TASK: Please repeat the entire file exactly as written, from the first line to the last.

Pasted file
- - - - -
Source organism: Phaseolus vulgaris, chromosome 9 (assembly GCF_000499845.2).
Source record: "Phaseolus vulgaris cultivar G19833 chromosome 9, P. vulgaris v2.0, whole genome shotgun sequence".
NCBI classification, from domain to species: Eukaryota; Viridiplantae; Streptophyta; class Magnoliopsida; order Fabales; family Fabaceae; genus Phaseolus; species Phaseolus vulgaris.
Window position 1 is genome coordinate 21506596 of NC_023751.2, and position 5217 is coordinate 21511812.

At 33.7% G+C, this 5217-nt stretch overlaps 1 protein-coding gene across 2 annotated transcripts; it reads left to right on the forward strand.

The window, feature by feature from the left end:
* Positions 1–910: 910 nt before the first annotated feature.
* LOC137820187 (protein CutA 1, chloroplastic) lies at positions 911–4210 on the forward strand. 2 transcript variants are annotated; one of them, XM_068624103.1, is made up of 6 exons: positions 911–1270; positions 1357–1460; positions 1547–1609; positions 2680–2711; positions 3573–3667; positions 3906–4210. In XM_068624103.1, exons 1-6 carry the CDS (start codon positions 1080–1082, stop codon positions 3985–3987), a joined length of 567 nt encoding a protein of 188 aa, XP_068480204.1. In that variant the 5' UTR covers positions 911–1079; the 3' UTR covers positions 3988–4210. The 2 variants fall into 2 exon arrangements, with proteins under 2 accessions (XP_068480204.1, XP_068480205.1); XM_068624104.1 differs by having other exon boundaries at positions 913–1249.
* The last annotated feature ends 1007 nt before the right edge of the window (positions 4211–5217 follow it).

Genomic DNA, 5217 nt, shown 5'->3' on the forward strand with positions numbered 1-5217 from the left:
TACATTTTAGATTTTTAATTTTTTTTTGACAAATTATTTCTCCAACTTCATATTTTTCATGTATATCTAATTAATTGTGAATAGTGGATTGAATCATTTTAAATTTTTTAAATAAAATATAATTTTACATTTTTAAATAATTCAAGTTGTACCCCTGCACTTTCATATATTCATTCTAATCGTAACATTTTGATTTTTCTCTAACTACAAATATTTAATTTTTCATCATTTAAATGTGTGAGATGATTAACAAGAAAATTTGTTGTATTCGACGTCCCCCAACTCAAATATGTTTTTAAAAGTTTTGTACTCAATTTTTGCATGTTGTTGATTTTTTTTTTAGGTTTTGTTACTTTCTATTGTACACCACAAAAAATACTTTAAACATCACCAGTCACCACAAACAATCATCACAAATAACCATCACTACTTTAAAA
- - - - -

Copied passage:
Source organism: Phaseolus vulgaris, chromosome 9 (assembly GCF_000499845.2).
Source record: "Phaseolus vulgaris cultivar G19833 chromosome 9, P. vulgaris v2.0, whole genome shotgun sequence".
NCBI classification, from domain to species: Eukaryota; Viridiplantae; Streptophyta; class Magnoliopsida; order Fabales; family Fabaceae; genus Phaseolus; species Phaseolus vulgaris.
Window position 1 is genome coordinate 21506596 of NC_023751.2, and position 5217 is coordinate 21511812.

At 33.7% G+C, this 5217-nt stretch overlaps 1 protein-coding gene across 2 annotated transcripts; it reads left to right on the forward strand.

The window, feature by feature from the left end:
* Positions 1–910: 910 nt before the first annotated feature.
* LOC137820187 (protein CutA 1, chloroplastic) lies at positions 911–4210 on the forward strand. 2 transcript variants are annotated; one of them, XM_068624103.1, is made up of 6 exons: positions 911–1270; positions 1357–1460; positions 1547–1609; positions 2680–2711; positions 3573–3667; positions 3906–4210. In XM_068624103.1, exons 1-6 carry the CDS (start codon positions 1080–1082, stop codon positions 3985–3987), a joined length of 567 nt encoding a protein of 188 aa, XP_068480204.1. In that variant the 5' UTR covers positions 911–1079; the 3' UTR covers positions 3988–4210. The 2 variants fall into 2 exon arrangements, with proteins under 2 accessions (XP_068480204.1, XP_068480205.1); XM_068624104.1 differs by having other exon boundaries at positions 913–1249.
* The last annotated feature ends 1007 nt before the right edge of the window (positions 4211–5217 follow it).

Genomic DNA, 5217 nt, shown 5'->3' on the forward strand with positions numbered 1-5217 from the left:
TACATTTTAGATTTTTAATTTTTTTTTGACAAATTATTTCTCCAACTTCATATTTTTCATGTATATCTAATTAATTGTGAATAGTGGATTGAATCATTTTAAATTTTTTAAATAAAATATAATTTTACATTTTTAAATAATTCAAGTTGTACCCCTGCACTTTCATATATTCATTCTAATCGTAACATTTTGATTTTTCTCTAACTACAAATATTTAATTTTTCATCATTTAAATGTGTGAGATGATTAACAAGAAAATTTGTTGTATTCGACGTCCCCCAACTCAAATATGTTTTTAAAAGTTTTGTACTCAATTTTTGCATGTTGTTGATTTTTTTTTTAGGTTTTGTTACTTTCTATTGTACACCACAAAAAATACTTTAAACATCACCAGTCACCACAAACAATCATCACAAATAACCATCACTACTTTAAAA